Various systems explain how a wide range of CBD brain effects come into play
Cannabidiol (CBD) is the second-most abundant cannabinoid that’s found in the cannabis plant, and it’s known for its wide range of potential effects. And behind the boom is the research community’s fascination with this remarkable compound and the CBD brain effects.
Writing in the Harvard Health Blog, Dr. Peter Grinspoon asserts that “the strongest scientific evidence is for its effectiveness in treating … childhood epilepsy syndromes,” including Dravet syndrome and Lennox-Gastaut syndrome. There’s even an FDA-approved seizure control drug (Epidiolex) that contains pure CBD.
But epilepsy isn’t the only condition researchers are looking at. As of 2020, here is just a sliver of the published CBD research on a wide variety of conditions:
- Repeated CBD treatments had anti-anxiety and anti-panic effects in a 2012 study using rats
- CBD reduced the monthly frequency of seizures by a median of 36.5% in a 2016 study of adults (humans, this time!) with epilepsy
- CBD had a pain-relieving effect in mice with inflammatory and neuropathic pain in a 2012 study
- CBD had anti-inflammatory effects and effects on sebocyte proliferation in a 2014 human study that suggests “CBD has potential as a promising therapeutic agent for the treatment of acne”
Much of the research involves preliminary studies and some of them are still done on animal models. Nevertheless, the intense scientific interest in CBD and some promising results show that it is an active substance—and has potential in many applications.
Don’t conflate the possible CBD brain effects with those of medical marijuana, however. When you use medical weed, the THC (that’s tetrahydrocannabinol, the psychoactive compound that makes up most of the plant’s cannabinoid profile) definitely affects your sobriety.
Plenty of people are wary of marijuana’s potential benefits because they worry that they’ll get high, feel too anxious (a common side effect of THC), or look like they’re under the influence.
With CBD alone, however, that’s not an issue. CBD is nonpsychoactive—as long as you’re using a reputable, tested product that is what it says it is, you don’t have to worry about getting stoned.
Article Reference: What Does CBD Feel Like?
CBD brain effects: why it doesn’t get you high
Even though they’re both cannabinoids—chemicals that act on the endocannabinoid system in your body—you don’t have to worry that CBD will make you feel the way THC does. THC activates the CB1 receptor in the brain, which can cause:
- Extreme relaxation
- Short-term memory impairment
CBD can actually block that receptor, decreasing the side effects of THC when they are taken together. It also avoids the euphoria and way-too-drowsy feeling that you’re hoping to avoid when CBD is taken alone. Instead, you can get cool, calm relief that shouldn’t affect work—and won’t give you the weird side effects of marijuana.
How can CBD affect so many systems?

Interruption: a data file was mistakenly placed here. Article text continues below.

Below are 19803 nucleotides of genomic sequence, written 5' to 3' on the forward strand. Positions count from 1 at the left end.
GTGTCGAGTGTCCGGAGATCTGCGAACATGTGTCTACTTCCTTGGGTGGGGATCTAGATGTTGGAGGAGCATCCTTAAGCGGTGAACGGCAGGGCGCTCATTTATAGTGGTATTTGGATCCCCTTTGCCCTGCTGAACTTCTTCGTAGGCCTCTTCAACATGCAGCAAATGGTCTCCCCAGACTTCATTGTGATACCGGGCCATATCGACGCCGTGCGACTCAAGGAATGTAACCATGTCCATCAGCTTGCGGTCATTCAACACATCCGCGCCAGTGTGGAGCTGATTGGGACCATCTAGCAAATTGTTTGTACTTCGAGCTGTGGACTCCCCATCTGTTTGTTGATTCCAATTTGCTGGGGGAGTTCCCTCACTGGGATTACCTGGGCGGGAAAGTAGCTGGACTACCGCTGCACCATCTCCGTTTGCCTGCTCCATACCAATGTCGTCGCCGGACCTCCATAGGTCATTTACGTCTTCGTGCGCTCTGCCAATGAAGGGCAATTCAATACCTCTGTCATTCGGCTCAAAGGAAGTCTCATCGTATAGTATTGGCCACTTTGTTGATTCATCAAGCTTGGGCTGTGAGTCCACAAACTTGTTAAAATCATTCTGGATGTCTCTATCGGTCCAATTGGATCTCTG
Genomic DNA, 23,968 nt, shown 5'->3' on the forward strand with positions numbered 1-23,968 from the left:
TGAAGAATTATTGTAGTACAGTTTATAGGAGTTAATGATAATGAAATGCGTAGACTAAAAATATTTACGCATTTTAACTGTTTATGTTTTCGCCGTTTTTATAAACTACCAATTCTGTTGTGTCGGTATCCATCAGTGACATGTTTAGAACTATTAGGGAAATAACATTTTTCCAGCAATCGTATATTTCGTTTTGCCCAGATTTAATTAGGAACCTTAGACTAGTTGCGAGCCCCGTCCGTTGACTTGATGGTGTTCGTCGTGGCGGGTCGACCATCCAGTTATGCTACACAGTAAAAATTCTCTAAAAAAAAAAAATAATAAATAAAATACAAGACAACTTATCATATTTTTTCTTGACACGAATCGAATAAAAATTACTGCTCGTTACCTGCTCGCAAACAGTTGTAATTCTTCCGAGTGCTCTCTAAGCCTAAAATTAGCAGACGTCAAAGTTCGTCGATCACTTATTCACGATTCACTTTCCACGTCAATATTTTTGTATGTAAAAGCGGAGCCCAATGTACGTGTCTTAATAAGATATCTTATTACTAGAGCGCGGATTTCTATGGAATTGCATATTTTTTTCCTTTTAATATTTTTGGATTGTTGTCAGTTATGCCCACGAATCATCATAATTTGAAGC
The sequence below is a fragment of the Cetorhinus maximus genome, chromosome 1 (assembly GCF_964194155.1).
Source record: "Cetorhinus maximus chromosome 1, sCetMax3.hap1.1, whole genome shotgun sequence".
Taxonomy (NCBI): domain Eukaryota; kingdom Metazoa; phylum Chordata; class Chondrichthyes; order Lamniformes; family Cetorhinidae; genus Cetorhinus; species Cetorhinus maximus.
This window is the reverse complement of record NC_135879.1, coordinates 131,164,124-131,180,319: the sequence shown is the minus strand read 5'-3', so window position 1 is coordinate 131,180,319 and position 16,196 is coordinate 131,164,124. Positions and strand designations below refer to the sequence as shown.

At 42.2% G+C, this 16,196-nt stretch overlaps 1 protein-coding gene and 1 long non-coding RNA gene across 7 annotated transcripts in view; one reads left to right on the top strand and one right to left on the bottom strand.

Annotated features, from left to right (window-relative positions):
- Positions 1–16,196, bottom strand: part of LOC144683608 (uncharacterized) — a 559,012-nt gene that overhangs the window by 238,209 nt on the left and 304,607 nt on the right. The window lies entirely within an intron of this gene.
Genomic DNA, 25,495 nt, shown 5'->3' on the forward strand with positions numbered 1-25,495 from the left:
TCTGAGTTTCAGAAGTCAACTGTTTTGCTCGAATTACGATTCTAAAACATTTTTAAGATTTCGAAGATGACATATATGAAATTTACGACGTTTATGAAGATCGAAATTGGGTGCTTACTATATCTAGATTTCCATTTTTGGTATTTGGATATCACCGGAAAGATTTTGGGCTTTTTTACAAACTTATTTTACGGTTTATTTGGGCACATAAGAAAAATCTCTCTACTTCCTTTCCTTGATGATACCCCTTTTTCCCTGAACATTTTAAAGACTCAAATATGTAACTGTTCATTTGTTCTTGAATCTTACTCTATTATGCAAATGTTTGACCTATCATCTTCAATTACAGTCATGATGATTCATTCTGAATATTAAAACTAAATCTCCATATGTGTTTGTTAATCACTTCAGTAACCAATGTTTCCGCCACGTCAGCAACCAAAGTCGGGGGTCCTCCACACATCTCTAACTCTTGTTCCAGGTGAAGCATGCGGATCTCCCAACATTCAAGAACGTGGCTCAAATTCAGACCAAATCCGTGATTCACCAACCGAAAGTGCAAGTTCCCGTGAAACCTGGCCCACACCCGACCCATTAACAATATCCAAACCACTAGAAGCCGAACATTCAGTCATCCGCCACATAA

Your next question is probably “How the heck might CBD have effects on pain, anxiety, seizures, and other conditions that are being researched?!” There are a range of different studies—and potential CBD brain effects— but it’s only one substance.
Pure CBD isolate and broad-spectrum CBD that contains various cannabinoids are believed to have a direct or indirect effect on some of the body’s important systems, including:
- The dopamine system, which affects drug cravings, motivation, reward-seeking behavior, and more
- The serotonin system, which plays a role in wellbeing, pain, depression, anxiety, nausea, and other conditions
- The opioid system, which mostly affects the way you perceive pain, but also reward-seeking behavior and addiction
- The endocannabinoid system, which affects everything from appetite and digestion to sleep to pain to mood and memory … we could go on, but you probably don’t have all day!
CBD brain effects and neurotransmitters
Your brain is full of neurons, brain cells that contain neurotransmitter receptor sites. Neurotransmitters are chemical messengers that signal your cells to do things. Certain substances—including CBD, a plant-derived cannabinoid—can influence these cells by binding to neurotransmitter receptors.
Your body naturally produces cannabinoids that interact with your system—these are called endocannabinoids. CBD is a phytocannibinoid (from a plant) that, when taken, produces similar effects. These substances have varying impacts on the different systems mentioned above, which is why they work!
What else does CBD do when it’s in your body?
Dopamine, serotonin, and opioid receptors are all important parts of how CBD works, but there are also a few other neurotransmitters it affects, such as:
- Anandamine, which regulates mood, memory, and making new brain connections
- 2-Arachidonoyl glycerol (2-AG), which regulates the immune system, pain, and brain-cell health
- Glutamate, which regulates brain function, memory, and gut health
- Adenosine, which regulates heart health, inflammation, pain, and sleep
- GABA (gamma-aminobutyric acid), which regulates mood and sleep
With so many chemicals that make up your neurochemistry, it’s pretty interesting that CBD has the ability to influence so many of them. There’s less research available about the effects of CBD on the above chemicals, but research is ongoing.
Get the relief you crave with Sunday Scaries
At Sunday Scaries, we focus on CBD’s benefits that many of our customers enjoy—relief from self-doubt, internal darkness, difficulty concentrating, and more. Future research will outline exactly how this substance does what it does and possibly expand the list of benefits, while disproving others. But today, many people take CBD products just to chill out and avoid excessive worry!
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